Planting and Pruning Orchard Trees
To protect roots of trees from drying and freezing: When trees arrive, “heel-in” by digging a trench 12"–15" deep and 3 or 4 feet wide in a weIl-drained location. Cover roots with fine soil. Press firmly, then water thoroughly. lf the nursery stock is to be planted within two or three days, it may be kept safely in a closed building, provided roots are sprinkled twice daily.
To plant trees:
1. Have the ground well prepared by: back hoeing, if necessary; fumigating, ripping, discing and harrowing.
2. Dipping or spraying tree roots with commercial preparations of Agrobacterium culture is a good practice for preventing crown gall. Cultures can usually be ordered and purchased from your chemical supplier.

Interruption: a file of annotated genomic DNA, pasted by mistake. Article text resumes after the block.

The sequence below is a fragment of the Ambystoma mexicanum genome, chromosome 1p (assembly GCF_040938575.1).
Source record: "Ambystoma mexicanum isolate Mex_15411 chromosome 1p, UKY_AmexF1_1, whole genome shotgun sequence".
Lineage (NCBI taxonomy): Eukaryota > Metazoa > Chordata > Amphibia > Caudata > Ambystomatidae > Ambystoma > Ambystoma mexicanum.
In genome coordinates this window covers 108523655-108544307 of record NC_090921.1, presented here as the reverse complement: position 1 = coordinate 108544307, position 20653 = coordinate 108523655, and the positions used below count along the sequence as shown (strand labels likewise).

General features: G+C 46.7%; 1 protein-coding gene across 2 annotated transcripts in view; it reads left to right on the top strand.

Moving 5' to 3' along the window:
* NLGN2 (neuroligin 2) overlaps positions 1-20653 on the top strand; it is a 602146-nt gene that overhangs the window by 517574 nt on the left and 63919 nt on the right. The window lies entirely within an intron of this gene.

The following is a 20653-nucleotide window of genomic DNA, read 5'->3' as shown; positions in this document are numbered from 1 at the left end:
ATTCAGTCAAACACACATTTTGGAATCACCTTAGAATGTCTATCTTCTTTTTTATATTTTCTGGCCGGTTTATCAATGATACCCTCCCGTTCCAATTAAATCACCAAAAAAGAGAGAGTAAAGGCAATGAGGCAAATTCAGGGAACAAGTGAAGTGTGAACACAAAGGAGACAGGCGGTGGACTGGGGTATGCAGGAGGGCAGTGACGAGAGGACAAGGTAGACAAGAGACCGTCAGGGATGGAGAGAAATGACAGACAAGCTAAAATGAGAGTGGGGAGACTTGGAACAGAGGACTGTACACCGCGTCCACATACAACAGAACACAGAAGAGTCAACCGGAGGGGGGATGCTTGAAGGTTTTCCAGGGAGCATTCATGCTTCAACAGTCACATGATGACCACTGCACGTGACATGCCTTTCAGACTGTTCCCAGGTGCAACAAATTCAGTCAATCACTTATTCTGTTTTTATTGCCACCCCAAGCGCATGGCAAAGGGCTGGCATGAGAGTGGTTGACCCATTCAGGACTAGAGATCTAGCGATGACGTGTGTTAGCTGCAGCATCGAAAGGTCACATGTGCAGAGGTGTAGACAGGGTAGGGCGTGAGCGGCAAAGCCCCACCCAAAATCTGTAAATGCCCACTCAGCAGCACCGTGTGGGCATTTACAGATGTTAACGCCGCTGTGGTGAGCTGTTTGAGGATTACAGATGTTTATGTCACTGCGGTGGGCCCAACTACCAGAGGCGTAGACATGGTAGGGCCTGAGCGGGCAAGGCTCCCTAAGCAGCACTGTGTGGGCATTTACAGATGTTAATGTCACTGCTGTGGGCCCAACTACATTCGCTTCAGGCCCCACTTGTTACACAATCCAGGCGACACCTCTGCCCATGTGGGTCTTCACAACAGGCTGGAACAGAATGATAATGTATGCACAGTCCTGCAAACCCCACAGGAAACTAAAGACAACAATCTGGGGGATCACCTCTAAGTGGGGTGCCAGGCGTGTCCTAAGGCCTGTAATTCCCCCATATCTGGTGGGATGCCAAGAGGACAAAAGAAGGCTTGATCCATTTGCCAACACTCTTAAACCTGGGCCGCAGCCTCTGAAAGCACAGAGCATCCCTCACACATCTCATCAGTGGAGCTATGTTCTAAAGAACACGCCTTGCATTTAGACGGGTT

3. Plant trees no deeper, and preferably shallower, than they stood in the nursery. (Planting too deep favors Crown Rot disease.) Dig holes large enough to accommodate roots. If land has been ripped, have soil firm in the bottom of the hole, to prevent settling.
4. Slant trees into prevailing wind, so that at cut-off height (28"–32" above ground) they lean 3"–6". Do not lean too far.
5. Roots should be spread into their natural position. Press soil firmly around the roots to eliminate air pockets, especially in the lower half of the hole. Or EVEN BETTER, fill the hole 3/4 with loose soil and settle around the roots with four gallons of water. When it soaks in, finish filling the hole. Roots must always have ample moisture.
6. Commercial planters generally do a good job. There have been times, however, when trees have been jammed into small holes or trees have been left out to dry. So try to be present while your trees are being planted. Trees that do not start are an expense that you and your nurseryman share alone.